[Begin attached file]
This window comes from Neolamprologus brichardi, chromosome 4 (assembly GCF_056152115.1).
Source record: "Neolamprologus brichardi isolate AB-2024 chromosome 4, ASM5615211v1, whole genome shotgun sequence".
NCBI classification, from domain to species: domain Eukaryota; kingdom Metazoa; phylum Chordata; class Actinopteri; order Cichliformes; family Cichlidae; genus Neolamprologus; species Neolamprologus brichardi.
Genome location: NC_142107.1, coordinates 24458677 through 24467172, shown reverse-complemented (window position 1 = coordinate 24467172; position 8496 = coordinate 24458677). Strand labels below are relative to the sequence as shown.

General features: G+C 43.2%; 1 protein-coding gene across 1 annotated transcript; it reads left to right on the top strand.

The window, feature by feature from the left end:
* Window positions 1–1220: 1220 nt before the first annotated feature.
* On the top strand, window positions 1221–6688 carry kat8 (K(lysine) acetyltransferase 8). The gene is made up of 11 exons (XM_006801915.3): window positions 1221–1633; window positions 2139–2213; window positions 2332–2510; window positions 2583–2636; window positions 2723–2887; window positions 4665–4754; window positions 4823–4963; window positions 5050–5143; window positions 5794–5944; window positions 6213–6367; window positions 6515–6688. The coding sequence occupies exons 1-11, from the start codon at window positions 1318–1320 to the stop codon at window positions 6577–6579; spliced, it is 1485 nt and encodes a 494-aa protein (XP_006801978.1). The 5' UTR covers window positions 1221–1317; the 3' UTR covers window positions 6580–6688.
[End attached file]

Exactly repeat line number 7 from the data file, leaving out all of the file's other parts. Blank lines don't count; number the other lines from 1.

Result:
* Window positions 1–1220: 1220 nt before the first annotated feature.